We can see that Airbus works differently.

    Bombardier with technically good results – the business ones not too good – still they produced modern very nice plane at cost for them too high but for Boeing would be unbelievably small.

    The overall long time pressure on MONEY only without looking right or left brought the inevitable results.

  12. They probably dismantled them and reused valuable components … recovering some % of the costs ??

  13. Just imagine the kind of plane they could have developed with that money, plus all those people would be alive sad. Short term penny pinching is VERY expensive. The 2 MAX crashes exhibit the exact same flawed decision making with the DC10 cargo doors.

  14. This is really a consequence of dealing with Boeing. I don’t see a great deal of culpability with Collins but you can see the issues a supplier faces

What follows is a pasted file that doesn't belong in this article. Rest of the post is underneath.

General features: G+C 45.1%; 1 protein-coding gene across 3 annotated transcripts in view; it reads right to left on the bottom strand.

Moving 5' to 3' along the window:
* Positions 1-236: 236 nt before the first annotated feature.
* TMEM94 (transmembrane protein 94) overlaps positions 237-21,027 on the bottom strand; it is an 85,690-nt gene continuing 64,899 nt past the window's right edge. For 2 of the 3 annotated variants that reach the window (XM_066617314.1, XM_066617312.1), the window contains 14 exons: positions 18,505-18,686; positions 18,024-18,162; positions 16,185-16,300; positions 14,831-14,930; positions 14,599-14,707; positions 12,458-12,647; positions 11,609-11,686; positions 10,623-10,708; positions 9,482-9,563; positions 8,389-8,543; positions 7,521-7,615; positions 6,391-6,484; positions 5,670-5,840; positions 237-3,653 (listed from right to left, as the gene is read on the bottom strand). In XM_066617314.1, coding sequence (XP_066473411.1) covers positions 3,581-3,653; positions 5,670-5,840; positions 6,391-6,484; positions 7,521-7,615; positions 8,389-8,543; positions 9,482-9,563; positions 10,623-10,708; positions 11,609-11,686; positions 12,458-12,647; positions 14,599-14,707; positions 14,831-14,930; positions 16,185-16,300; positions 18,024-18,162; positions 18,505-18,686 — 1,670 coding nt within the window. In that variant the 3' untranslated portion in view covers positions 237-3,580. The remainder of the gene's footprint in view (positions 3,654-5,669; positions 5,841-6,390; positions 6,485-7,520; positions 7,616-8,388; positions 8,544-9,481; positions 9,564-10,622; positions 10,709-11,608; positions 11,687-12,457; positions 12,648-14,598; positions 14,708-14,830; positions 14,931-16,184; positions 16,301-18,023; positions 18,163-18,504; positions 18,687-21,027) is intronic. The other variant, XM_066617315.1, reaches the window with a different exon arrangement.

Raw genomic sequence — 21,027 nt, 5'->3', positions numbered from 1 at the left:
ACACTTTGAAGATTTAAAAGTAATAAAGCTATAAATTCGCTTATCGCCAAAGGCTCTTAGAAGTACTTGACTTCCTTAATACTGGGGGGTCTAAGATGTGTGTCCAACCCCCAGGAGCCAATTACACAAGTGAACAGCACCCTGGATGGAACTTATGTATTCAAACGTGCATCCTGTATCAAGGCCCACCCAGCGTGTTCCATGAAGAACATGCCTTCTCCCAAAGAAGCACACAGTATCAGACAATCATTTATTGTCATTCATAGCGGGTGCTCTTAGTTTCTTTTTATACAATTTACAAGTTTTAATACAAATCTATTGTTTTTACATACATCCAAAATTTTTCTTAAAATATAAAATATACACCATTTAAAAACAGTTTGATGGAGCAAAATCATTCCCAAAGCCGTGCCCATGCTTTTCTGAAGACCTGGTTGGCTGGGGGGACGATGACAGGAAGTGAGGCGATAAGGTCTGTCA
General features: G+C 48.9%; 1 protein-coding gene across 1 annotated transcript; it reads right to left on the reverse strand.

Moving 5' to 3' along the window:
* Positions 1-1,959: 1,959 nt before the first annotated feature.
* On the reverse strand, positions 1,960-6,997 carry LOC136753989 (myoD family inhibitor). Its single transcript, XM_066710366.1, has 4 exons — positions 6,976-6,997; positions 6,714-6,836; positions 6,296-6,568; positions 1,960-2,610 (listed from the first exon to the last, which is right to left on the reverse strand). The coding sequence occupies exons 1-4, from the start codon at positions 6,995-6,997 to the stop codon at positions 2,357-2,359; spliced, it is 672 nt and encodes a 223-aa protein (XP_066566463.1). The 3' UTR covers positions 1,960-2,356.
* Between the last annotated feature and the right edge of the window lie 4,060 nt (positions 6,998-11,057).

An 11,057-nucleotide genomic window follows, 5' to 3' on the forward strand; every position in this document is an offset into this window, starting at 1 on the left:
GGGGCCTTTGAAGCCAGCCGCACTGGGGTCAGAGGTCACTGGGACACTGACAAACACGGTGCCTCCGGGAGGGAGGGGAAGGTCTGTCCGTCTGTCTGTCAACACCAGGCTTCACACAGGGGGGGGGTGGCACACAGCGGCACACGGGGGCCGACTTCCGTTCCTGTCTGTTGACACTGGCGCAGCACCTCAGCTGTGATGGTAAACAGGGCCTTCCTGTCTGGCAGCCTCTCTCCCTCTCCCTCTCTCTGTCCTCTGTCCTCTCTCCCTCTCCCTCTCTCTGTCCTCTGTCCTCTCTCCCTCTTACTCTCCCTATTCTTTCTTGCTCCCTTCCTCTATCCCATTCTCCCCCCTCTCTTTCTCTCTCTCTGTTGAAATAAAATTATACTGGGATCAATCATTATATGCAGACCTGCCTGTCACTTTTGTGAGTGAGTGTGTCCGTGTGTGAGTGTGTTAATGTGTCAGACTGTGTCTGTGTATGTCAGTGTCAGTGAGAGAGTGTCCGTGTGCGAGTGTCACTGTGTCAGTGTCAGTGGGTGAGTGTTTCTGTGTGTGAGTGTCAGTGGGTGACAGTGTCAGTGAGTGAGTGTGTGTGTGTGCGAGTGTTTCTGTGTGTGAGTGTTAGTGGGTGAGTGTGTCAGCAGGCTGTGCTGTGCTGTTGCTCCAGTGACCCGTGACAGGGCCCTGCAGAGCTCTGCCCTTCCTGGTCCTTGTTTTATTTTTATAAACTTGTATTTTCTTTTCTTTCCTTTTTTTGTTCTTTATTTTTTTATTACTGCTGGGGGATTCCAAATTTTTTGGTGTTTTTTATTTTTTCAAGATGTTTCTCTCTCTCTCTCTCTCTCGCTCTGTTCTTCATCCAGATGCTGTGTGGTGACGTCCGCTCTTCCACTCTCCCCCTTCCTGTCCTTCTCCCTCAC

Mostly I see you try to squeeze top notch products out of a company that is now low ball you get bad results.

    I know of two companies that use Indian Software writers. In both cases it had to be redone once it was provided.

    Software writers do not know equipment. So they write to spec but you have to know and understand what the equipment does and works let alone how sub sets of it work (often same end results but different mechanics to get there)

    The best software writers for HVAC equp0iment was a former HVAC tech. The rest we had to train and tell them what was needed.

    Its not Indian Software writers, they may be good or bad, any outsources software writer is ignorant unless they are former industry people (whichever industry it is). And it still takes a close coordination between a the in the field and the software guy to get it working right.

    It took two of us three years to correct the messed up software on one critical building . That just scrubbed the worst of it.

    There are still issues (which will bite them when they occurr)

    • It seems FAA and EASA are working together and EASA is asking for a certain standard. No excuses. I think it’s good they are working together, protecting FAA from politics.

  15. Great article from 4 years ago!

    How did you make the adjustment from operating profit reported under program accounting to that from unit accounting? (2nd graph)